One of the many complications of diabetes is neuropathy, nerve damage that can lead to pain, weakness and loss of sensation in the extremities.


Nickerson said after living with diabetes for about 10 years, he began to notice his hands were getting clumsy.


“I would drop tools a little bit or just not have quite the sensation you would depend on to do the work,” Nickerson said. “Plus it would hurt me a lot to be on my feet.”


Nickerson decided to retire so the effects of his neuropathy would not affect his work as a surgeon … read more

Lower Extremity Amputation and Reamputation Predictors ….

Review: Lower Extremity Amputation and Reamputation Predictors in Patients with Diabetic Foot Wounds


A major concern in managing patients with diabetes is their susceptibility to acquiring ulcers in their feet. If these patients are not careful, these ulcers may become infected and eventually lead to additional sequelae, ending in lower extremity amputation. The focus of this study was to determine the major factors of lower extremity amputation in the diabetic foot, in hopes that clinicians may be able to reduce the rate of amputations more effectively.


The authors performed a retrospective review of the records of 132 consecutive patients who had already received a lower extremity amputation or reamputation as a result of diabetic wounds. All patients had been diagnosed with diabetes mellitus type 2, and demographic and clinical data were collected on all of them. These data included age, sex, cigarette smoking history, duration of diabetes, diabetic comorbidities (nephropathy, neuropathy), general comorbidities (peripheral artery disease, hypertension, hyperlipidemia, malignancy), leukocytosis, wound infection status, and culture microorganism and antibiogram results. The side and level of amputation or reamputation were also recorded. Only those patients with wounds of a Wagner-Meggitt classification of 3 to 6 were included … read more

Reexamining The Gold Standard For Offloading Of DFUs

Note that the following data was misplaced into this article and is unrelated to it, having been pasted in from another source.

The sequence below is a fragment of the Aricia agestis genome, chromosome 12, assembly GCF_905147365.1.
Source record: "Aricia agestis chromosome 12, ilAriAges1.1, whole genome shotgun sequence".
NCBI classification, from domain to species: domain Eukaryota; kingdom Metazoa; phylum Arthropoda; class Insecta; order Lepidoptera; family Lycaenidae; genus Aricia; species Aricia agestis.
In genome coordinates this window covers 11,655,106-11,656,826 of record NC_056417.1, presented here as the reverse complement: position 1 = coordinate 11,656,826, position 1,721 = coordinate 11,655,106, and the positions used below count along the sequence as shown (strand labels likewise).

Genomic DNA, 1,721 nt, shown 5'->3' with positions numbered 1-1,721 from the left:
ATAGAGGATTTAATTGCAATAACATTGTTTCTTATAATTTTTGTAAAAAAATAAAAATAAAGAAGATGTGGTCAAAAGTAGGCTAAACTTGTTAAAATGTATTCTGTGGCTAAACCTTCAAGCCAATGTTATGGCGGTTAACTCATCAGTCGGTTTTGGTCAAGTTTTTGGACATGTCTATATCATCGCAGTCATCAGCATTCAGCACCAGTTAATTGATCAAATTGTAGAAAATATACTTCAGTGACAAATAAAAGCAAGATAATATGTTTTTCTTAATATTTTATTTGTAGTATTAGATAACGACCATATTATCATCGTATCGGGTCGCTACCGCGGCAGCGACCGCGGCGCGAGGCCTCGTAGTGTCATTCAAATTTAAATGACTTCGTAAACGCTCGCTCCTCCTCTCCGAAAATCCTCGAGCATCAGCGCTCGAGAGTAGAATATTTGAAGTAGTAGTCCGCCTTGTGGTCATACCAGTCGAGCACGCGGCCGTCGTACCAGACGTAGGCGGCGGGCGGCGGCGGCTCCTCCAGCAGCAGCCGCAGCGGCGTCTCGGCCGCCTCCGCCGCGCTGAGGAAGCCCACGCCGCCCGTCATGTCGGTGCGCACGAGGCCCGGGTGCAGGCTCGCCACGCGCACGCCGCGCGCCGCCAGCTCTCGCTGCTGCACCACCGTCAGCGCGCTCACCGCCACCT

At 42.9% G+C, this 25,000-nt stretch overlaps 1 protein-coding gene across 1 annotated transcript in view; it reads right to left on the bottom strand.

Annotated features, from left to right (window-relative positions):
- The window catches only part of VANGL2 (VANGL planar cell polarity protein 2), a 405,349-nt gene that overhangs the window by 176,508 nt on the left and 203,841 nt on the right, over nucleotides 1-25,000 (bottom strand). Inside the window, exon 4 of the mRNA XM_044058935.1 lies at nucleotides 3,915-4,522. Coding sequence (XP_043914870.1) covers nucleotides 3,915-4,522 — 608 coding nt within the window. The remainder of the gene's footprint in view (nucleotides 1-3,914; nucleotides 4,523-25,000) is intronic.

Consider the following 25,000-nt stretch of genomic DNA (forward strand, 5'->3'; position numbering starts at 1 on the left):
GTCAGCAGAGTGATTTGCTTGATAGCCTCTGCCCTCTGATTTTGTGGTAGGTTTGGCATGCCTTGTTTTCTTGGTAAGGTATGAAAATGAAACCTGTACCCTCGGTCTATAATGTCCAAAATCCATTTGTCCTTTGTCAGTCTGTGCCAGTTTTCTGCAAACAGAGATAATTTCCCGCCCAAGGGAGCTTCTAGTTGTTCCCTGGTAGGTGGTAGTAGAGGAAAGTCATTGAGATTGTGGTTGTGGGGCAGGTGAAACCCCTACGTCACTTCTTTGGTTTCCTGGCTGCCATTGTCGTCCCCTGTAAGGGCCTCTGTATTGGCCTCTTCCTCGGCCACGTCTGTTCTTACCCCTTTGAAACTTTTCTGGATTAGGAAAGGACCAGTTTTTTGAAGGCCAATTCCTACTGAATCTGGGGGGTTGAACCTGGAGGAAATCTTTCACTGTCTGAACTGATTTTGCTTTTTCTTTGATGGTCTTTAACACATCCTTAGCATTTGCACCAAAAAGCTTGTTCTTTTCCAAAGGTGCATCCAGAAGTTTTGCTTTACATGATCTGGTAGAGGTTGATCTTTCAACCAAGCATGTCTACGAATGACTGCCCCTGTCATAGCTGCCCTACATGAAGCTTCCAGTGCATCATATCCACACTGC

Although the total contact cast can be effective for offloading diabetic foot ulcers, it is not in wide usage. These authors assert the gold standard for offloading lies in the non-removability of the device and offer a closer look at the merits of transitional offloading.


According to the American Diabetes Association, there are approximately 29.1 million Americans, or 9.3 percent of the population, who suffer from diabetes.1 Twenty-one million of these people have already been diagnosed with the disease and 8.1 million remain undiagnosed.


This number, although large, pales in comparison with the 86 million Americans who have been classified as “pre-diabetic” and who are at risk of having diabetes in the near future.1 Each year, 1.7 million Americans 20 years of age or older add to this number. This amounts to 4,660 people per day or one new patient with diabetes every 19 seconds. A full 25.9 percent of Americans age 65 or older suffer from diabetes and its complications. Almost twice as many American Indians (15.9 percent) and African-Americans (13.2 percent) develop the disease as Caucasians (7.6 percent) with Hispanics close behind (12.8 percent). Asian-Americans are not spared as 9 percent of this population will develop the disease and its many complications.


Glycosylation affects all organ systems and leads to complications such as dyslipidemia with an increased incidence of hypertension, and systemic vascular disease. It also leads to the development of a progressive ascending peripheral neuropathy with a loss of sensation and sweat gland function. This in turn leads to ulceration and, in some cases, amputation when infection of the wounds goes unchecked by an immune system that is also compromised by the process …